• Handle errors within your function code, perhaps by catching them and sending the message to a dead letter queue for further processing.
  • Calling the DeleteMessage API manually within your function after successfully processing a message.
    • Reduce API calls
    • So this reduces costs, SQS queue the account will be charged for API calls
  • Can save time and money by processing multiple messages in a single batch, If Lambda function needs to do a costly operation each time it spins up,
      • such as initializing a database connection
    • downloading a dataset to enrich your messages,
Dead Letter Queue

When using Amazon SQS as an event source, configure a DLQ on the Amazon SQS queue itself and not the Lambda function. For more information, see Amazon SQS Dead-Letter Queues. A poison message will push back to queue and will trigger lambda. It will never stop until you have a Dead letter queue with retry policy or manually delete the message.

Scaling Behaviour

Note that Lambda automatically reserves a buffer of 100 concurrent executions for functions without any reserved concurrency limit. This means if your account limit is 1000, you have a total of 900 available to allocate to individual functions formula to estimate your concurrent Lambda function invocations:

 concurrent Lambda function invocations = events (or requests) per second * function duration

Request rate refers to the rate at which your Lambda function is invoked. For stream-based services, AWS Lambda calculates the request rate as follows:

request rate = number of concurrent executions / function duration

For more details, check AWS documentation

  • AWS Lambda’s automatic scaling behavior is designed to keep polling costs low when a queue is empty while simultaneously enabling you to achieve high throughput when the queue is being used heavily.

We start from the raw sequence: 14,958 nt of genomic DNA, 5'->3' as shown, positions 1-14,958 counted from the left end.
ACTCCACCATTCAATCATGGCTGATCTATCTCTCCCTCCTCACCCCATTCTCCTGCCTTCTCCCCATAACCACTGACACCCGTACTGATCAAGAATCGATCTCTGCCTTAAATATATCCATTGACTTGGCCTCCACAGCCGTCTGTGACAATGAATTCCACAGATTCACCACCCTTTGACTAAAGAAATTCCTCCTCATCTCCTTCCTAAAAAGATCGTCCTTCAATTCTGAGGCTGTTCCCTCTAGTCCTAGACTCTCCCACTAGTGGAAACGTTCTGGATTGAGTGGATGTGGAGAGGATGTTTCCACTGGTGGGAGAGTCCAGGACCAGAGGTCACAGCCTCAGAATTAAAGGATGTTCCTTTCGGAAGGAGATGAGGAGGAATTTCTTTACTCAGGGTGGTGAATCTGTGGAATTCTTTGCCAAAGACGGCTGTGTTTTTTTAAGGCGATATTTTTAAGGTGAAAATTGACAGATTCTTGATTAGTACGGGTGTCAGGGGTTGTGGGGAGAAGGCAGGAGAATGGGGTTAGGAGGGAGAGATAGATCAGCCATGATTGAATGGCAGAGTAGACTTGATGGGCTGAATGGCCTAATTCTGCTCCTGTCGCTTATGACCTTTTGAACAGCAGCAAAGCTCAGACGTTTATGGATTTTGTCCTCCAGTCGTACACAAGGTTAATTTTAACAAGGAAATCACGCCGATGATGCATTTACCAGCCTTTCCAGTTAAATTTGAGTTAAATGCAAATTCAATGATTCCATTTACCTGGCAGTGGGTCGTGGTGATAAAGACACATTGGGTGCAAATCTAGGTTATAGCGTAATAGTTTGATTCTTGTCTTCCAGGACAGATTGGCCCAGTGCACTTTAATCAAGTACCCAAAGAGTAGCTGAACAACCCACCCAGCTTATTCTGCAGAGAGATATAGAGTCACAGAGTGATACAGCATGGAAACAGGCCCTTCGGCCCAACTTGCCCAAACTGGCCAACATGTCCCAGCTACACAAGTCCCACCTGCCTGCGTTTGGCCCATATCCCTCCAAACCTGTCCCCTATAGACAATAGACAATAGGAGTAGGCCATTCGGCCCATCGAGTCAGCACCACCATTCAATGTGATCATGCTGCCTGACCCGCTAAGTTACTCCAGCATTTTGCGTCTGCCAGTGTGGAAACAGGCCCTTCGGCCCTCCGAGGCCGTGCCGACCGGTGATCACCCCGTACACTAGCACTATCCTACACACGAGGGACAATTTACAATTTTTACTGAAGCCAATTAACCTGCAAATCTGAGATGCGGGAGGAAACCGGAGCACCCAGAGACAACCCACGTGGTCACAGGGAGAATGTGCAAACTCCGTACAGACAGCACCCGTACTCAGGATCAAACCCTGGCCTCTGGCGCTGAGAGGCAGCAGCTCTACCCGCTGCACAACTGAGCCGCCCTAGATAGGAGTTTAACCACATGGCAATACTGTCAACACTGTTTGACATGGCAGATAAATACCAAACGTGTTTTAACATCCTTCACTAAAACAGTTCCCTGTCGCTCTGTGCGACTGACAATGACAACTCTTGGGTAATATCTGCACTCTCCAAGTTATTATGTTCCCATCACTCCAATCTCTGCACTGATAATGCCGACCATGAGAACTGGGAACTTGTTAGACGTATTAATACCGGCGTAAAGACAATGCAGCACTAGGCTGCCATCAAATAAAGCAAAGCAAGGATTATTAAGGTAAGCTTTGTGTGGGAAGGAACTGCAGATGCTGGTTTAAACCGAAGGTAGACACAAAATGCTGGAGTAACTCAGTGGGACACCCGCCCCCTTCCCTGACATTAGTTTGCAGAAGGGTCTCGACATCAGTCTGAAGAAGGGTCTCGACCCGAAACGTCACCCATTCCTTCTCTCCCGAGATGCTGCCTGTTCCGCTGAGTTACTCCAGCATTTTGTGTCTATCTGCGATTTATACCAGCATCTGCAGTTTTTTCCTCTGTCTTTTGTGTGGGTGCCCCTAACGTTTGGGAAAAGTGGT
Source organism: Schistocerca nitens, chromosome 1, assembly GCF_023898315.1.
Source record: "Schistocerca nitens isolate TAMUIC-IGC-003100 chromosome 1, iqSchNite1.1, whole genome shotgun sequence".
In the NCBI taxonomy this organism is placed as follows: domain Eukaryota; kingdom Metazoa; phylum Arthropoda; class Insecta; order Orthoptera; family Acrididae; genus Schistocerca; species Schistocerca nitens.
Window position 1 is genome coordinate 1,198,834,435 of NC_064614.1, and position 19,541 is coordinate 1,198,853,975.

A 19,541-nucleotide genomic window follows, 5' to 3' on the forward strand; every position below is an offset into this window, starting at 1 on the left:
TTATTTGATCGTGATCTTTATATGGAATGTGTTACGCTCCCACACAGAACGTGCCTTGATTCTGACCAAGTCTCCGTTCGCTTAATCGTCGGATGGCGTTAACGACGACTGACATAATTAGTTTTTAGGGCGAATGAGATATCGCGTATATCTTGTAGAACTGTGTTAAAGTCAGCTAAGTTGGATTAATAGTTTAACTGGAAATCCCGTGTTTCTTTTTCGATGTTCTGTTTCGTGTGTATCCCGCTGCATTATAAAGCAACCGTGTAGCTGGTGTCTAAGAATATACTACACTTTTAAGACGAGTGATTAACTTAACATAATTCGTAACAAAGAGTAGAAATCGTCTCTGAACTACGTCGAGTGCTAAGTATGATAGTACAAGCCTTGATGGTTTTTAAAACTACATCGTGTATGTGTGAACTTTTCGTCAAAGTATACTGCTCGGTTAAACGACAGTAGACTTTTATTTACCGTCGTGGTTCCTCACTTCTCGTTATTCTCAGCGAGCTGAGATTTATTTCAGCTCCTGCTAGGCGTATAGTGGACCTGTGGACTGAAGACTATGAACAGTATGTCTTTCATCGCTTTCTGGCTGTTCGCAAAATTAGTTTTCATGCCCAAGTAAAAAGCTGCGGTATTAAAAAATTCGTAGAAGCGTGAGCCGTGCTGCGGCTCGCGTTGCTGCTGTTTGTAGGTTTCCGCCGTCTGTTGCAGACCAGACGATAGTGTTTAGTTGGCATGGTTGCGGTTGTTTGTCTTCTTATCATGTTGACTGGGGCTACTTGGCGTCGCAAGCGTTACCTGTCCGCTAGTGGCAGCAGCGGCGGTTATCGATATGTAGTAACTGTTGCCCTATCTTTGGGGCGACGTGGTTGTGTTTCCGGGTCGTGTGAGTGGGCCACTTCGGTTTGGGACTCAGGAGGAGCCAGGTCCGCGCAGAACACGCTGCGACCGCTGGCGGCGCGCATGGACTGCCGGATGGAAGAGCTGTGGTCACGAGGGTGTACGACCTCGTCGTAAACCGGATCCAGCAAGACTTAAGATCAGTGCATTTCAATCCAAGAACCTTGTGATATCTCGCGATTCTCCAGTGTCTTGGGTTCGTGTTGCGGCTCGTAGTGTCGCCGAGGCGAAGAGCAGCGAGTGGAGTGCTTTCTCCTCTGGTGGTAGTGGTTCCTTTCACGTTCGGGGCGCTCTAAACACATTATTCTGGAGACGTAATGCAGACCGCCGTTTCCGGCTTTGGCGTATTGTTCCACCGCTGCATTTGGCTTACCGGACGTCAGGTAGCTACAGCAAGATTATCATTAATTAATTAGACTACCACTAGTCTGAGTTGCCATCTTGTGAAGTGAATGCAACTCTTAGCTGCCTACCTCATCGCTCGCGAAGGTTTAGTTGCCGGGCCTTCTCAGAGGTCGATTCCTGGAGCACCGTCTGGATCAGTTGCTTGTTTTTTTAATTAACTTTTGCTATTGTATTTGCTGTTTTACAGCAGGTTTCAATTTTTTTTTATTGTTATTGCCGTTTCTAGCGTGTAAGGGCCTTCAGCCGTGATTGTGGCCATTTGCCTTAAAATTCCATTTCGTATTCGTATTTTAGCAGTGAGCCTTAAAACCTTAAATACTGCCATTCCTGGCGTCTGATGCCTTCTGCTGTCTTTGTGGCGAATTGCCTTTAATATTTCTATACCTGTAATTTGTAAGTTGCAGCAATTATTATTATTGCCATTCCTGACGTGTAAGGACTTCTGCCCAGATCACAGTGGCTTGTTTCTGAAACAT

• Lambda begins long-polling the Amazon SQS queue
  • Lambda automatically scales up polling activity until the number of concurrent function executions reaches 1000
  • SQS supports an initial burst of 5 concurrent function invocations and increases concurrency by 60 concurrent invocations per minute
  • AWS Lambda will continue to increase the number of concurrent function executions by 500 per minute until your account safety limit has been reached or the number of concurrently executing functions is sufficient to successfully process the increased load.
Few Amazon SQS queue Attribute To consider
Visibility Timeouts

A period of time during which Amazon SQS prevents other consumers from receiving and processing the message

  • Default: 30 Seconds
  • Minimum: 30 Seconds
  • Maximum: 12 Hours

You need to make sure the visibility timeout is more than you Lambda timeout

SQS Delay Queues

Any messages that you send to the queue remain invisible to consumers for the duration of the delay period
For standard queues, the per-queue delay setting is not retroactive—changing the setting doesn’t affect the delay of messages already in the queue.

The difference between the two Visibility Timeout and Delay Queues

  • for delay queues, a message is hidden when it is first added to queue,
  • for visibility timeouts a message is hidden only after it is consumed from the queue.


Considering features, cost, and performance, SQS is the best choice for the task of message distribution between Lambda functions. This is not all. I have added a few helpful blogs regarding the features that helped me to understand how all things are connected